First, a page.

12 Tips for a Happier Home, Adapted from Nursery School.

One of my resolutions is to Treat myself like a toddler. I’ve found that much of the advice aimed at children is just as helpful for me.

For instance, I’m reading Nicole Malenfant’s Routines and Transitions: A Guide for Early Childhood Professionals (non sequitur:  a surprising name for a childhood expert). She lays out several strategies for teachers to use in establishing routines and transitions for children. I’m going to try to apply them to myself.

Here’s a tips list, loosely adapted:

  1. Turn routines into games. My evening tidy-up, while not quite a “game,” is kind of fun and quite relaxing.
  2. Control the level of noise. I’m much calmer when there’s no TV or music playing in the background.  (Except at night. Weirdly, my husband and I fall asleep to all-news radio.)
  3. Organize space so it’s attractive, well organized, and well lit. One of my most important Secrets of Adulthood: Outer order contributes to inner calm.
  4. Plan times each day for relaxing activities. Why is this so hard for adults?
  5. Encourage a feeling of belonging, e.g., by displaying children’s work and pictures. I have a resolution to Cultivate a shrine.
  6. Consider children’s reactions when making an unavoidable change. I do better with routines and predictability. I don’t react well when there’s a sudden change in the schedule.
  7. Balance indoor and outdoor activities. Just going outside into the sunlight gives a mood boost.
  8. Make sure there’s plenty of time to get things done without rushing. This makes a huge difference in my day-to-day happiness. In Happier at Home, I write a lot about my struggle to create an unhurried atmosphere at home.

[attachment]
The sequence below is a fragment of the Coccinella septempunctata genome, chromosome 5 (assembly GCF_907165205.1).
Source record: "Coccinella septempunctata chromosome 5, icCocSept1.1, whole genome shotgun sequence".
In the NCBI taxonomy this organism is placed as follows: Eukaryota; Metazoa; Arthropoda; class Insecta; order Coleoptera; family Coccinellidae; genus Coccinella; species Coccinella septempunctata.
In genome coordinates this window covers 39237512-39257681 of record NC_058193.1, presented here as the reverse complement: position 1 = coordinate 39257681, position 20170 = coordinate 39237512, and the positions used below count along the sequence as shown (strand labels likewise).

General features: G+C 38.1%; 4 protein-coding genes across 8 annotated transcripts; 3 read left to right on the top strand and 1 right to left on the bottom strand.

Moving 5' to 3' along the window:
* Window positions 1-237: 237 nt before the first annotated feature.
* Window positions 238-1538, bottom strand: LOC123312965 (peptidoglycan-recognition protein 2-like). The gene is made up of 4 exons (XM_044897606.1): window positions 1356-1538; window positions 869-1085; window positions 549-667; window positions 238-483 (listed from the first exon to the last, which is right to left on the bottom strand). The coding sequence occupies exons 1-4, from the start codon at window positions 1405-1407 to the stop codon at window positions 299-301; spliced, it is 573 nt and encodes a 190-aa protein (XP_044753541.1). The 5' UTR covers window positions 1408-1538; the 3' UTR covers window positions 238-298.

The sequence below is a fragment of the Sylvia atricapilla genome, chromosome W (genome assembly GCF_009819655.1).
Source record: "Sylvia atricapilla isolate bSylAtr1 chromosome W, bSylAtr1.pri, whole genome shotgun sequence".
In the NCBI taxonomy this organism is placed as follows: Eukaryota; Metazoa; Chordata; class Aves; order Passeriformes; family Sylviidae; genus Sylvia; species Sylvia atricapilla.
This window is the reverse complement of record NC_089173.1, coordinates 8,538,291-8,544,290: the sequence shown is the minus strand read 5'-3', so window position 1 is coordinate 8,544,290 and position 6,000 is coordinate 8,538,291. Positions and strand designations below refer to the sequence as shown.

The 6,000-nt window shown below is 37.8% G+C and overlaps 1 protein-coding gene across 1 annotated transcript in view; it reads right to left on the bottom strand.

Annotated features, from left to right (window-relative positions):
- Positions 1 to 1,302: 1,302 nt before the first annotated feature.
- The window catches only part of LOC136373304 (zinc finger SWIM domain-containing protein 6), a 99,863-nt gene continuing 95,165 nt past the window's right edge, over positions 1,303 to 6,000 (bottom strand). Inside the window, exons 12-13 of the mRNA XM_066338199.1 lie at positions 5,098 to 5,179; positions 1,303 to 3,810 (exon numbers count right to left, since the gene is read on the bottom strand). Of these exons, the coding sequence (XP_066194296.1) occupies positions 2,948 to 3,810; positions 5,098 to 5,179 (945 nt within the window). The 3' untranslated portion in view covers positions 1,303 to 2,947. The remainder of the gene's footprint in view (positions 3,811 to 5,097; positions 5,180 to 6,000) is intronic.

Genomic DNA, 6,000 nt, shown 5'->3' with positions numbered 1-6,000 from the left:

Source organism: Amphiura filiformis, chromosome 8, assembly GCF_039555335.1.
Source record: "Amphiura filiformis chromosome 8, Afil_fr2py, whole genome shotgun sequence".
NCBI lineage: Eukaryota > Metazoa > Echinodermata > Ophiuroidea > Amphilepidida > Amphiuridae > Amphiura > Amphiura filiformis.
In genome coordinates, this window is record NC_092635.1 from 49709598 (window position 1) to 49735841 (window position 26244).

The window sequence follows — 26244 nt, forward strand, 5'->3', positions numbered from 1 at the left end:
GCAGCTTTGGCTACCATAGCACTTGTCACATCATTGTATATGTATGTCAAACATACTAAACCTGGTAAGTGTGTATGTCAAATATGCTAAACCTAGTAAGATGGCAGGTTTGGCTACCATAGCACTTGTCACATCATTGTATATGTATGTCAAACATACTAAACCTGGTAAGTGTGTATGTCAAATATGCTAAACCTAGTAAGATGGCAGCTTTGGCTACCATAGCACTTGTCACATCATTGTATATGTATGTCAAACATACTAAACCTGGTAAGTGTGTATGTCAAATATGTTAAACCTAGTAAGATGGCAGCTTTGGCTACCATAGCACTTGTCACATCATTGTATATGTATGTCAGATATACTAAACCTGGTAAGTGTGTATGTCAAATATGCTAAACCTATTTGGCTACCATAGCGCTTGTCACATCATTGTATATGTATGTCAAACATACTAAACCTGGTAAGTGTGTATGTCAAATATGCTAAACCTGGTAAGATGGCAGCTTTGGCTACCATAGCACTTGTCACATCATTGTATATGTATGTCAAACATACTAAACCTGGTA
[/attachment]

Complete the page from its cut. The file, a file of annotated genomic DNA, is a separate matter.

9. Provide opportunities for curiosity and creativity.
  10. Speak in a calm voice. This is a big issue in my home. We talk all the time about “a kind voice,” “a mean voice.”
  11. Explain the behavior you’d like to see in a clear, respectful way. Not “Settle down,” but “Sit in your chair with your feet under your desk.” Not “I could use a little help around here,” but “Please unload the dishwasher so we can get the dirty dishes out of the sink.”
  12. Meet people’s basic needs. Children and adults need to eat, drink, go to the bathroom, rest, and spend time outside.

It’s such a cliche to say that “I learned everything I need to know in kindergarten,” but I find that sometimes the most basic ideas are quite effective.

What would you add to this list? What lessons from nursery school?


  • I would say the importance of sharing. I watched the documentary Happy and they talked a lot about how happiness comes from being in a community, which kindergarten is. The most interesting thing was they said that the most happiness comes not from having someone give you extra, but being able to share the extra that you have.

    • gretchenrubin

      Interesting. I agree with the idea of community, absolutely—a feeling of belonging and participation.

      About sharing: I’ve heard that it’s easier for children to understand “Taking turns” than “Sharing.” Sharing is pretty hard for children and also adults. But taking turns is clearly “fair” and children (and adults) very much want things to be fair.